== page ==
States Rights, Properly Understood
The funny thing is, the conversations I seem to have always seem to work in themes. I'll converse with people who don't know each other about similar topics or issues. It's really weird how that happens to work.
Perhaps, there is a conspiracy afoot. Hmm.
Anyway, a theme of some conversations recently were on the original construction of the republic, the Constitution, and "states rights". We are so far removed from what our framers created, I doubt that they would recognize the nation they founded. The warnings of anti-federalists like Patrick Henry seem awfully prescient.
These conversations brought to mind a couple of podcasts that I've enjoyed, which helped guide my understanding of such matters. The first one is a lecture by Tom Woods, author of the best selling "The Politically Incorrect Guide to History", entitled, The Principles of '98, and discusses the Jeffersonian origins of the States' Rights tradition, beginning with the infamous Kentucky Resolutions.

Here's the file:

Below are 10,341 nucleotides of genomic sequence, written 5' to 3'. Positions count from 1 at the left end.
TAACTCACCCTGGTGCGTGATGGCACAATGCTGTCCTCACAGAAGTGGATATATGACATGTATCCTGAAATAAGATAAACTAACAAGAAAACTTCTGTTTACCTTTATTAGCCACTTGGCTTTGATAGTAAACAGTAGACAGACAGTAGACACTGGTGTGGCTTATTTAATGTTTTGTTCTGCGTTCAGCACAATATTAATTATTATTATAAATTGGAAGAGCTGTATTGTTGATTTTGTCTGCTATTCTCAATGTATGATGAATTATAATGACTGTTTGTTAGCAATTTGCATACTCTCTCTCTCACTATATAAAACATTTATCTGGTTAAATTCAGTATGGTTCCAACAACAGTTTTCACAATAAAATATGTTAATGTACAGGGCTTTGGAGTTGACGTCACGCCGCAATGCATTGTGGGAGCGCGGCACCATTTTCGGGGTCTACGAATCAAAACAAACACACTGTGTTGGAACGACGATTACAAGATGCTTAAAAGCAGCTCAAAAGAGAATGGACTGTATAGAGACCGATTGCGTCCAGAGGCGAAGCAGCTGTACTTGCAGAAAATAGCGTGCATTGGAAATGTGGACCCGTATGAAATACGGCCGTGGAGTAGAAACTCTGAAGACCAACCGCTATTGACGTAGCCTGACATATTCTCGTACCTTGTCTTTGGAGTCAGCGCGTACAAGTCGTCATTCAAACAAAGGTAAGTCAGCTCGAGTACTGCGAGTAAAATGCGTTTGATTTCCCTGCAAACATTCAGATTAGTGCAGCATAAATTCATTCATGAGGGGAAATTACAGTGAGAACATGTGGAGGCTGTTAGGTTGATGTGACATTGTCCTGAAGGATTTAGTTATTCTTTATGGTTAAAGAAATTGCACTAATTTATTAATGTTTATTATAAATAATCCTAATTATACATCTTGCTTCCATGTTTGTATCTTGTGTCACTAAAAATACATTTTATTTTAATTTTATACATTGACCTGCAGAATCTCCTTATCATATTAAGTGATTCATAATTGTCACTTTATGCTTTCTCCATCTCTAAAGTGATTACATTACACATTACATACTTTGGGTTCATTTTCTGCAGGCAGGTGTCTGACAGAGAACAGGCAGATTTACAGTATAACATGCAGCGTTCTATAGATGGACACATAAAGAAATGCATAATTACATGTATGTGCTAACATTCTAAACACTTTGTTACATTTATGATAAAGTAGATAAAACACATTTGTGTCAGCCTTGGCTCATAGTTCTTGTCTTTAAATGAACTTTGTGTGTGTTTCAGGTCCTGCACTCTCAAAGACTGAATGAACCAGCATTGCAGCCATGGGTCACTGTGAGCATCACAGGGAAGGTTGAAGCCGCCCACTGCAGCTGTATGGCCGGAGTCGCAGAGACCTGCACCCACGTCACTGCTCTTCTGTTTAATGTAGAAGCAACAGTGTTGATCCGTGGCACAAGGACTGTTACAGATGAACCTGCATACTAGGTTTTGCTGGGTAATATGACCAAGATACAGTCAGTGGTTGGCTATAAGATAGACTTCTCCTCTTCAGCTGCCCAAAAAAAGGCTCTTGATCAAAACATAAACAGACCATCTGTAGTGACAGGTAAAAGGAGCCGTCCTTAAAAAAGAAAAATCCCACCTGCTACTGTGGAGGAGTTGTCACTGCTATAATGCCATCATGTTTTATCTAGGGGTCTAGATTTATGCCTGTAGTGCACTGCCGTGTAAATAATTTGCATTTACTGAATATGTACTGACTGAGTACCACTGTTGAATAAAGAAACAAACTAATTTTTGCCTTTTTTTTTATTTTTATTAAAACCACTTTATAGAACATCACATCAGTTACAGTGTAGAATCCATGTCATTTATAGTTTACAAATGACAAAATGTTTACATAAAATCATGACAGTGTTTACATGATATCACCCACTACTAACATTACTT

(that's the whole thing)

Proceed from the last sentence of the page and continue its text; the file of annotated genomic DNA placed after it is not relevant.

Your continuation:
The second was a lecture by economic historian and author of a bunch of books, (and featured banquet speaker for the upcoming Libertarian Party of Ohio convention) Tom DiLorenzo, titled "The Classical Liberal States' Rights Tradition" . (Video of this lecture can be viewed here.)
These are awesome lectures on the history of the decentralized power structure that was the intent of the Founding Fathers. They run counter to our modern policies of central authority, empire, and hegemony.
Give them a listen.